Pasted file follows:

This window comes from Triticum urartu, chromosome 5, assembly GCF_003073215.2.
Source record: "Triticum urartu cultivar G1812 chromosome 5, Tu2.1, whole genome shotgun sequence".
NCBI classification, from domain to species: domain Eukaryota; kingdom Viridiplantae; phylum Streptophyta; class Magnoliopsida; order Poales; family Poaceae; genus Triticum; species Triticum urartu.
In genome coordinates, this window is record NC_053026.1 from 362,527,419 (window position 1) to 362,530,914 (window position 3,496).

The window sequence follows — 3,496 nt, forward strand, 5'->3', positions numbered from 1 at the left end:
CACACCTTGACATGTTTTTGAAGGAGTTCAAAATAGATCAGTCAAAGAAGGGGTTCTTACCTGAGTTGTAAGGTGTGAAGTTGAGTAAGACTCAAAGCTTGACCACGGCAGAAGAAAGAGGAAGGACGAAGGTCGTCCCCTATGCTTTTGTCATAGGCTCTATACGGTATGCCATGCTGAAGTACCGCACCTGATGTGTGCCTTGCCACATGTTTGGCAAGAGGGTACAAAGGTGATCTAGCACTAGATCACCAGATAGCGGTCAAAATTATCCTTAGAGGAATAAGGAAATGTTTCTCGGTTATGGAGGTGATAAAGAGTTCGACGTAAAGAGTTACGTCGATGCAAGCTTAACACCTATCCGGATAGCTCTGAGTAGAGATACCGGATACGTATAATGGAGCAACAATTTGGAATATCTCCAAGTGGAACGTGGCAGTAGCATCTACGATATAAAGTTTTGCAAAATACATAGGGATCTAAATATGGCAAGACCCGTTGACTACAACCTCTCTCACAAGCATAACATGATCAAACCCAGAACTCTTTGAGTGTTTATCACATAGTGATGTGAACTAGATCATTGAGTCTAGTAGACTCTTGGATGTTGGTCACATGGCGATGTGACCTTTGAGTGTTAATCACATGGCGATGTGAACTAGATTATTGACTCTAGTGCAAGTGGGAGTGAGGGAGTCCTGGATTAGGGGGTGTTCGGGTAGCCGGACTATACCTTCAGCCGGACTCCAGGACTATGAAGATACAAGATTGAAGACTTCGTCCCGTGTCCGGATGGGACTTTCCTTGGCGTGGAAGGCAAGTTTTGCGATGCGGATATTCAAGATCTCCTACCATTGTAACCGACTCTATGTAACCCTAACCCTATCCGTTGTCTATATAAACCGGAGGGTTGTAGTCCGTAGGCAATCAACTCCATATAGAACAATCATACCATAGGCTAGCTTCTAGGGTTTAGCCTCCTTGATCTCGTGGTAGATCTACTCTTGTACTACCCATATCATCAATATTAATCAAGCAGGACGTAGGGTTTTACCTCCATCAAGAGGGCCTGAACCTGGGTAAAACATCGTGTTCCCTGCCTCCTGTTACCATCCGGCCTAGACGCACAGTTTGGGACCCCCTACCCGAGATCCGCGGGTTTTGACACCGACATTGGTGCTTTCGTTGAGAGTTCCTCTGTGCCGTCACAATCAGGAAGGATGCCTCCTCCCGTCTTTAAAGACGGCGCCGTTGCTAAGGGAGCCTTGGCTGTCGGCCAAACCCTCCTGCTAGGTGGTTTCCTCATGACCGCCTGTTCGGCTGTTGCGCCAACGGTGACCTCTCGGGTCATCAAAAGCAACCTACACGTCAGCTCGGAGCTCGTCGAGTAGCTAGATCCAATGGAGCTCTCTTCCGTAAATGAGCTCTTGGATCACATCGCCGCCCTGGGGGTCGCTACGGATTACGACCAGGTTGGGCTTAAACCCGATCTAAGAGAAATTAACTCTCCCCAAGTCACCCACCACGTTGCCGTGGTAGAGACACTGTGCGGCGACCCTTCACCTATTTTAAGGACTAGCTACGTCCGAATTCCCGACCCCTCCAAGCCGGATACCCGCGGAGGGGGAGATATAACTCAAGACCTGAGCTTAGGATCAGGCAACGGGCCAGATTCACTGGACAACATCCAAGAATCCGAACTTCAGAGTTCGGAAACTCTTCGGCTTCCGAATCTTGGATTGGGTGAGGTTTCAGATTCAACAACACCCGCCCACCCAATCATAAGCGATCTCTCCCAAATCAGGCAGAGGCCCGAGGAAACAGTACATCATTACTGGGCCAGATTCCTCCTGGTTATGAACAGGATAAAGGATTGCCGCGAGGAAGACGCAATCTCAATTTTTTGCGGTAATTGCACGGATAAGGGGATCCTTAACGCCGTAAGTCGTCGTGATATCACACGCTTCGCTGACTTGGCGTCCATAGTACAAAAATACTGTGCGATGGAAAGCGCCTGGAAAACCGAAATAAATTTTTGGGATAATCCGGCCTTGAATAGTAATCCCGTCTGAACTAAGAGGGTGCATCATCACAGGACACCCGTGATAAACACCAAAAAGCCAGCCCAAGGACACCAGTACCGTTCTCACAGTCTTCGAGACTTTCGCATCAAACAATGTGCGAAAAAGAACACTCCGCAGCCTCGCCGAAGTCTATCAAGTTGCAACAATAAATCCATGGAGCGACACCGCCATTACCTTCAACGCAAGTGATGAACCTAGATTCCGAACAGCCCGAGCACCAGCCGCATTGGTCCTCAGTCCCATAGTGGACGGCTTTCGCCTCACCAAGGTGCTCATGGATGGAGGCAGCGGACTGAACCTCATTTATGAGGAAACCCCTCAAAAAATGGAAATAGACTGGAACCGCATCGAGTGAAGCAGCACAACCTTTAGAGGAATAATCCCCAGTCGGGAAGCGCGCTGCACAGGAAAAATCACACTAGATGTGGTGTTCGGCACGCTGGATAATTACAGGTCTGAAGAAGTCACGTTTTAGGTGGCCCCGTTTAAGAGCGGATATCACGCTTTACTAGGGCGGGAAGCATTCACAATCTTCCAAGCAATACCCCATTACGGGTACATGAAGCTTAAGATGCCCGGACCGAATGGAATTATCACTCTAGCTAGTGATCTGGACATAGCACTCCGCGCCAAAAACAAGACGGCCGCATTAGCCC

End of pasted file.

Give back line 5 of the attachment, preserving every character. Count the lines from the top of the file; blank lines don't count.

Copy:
The window sequence follows — 3,496 nt, forward strand, 5'->3', positions numbered from 1 at the left end: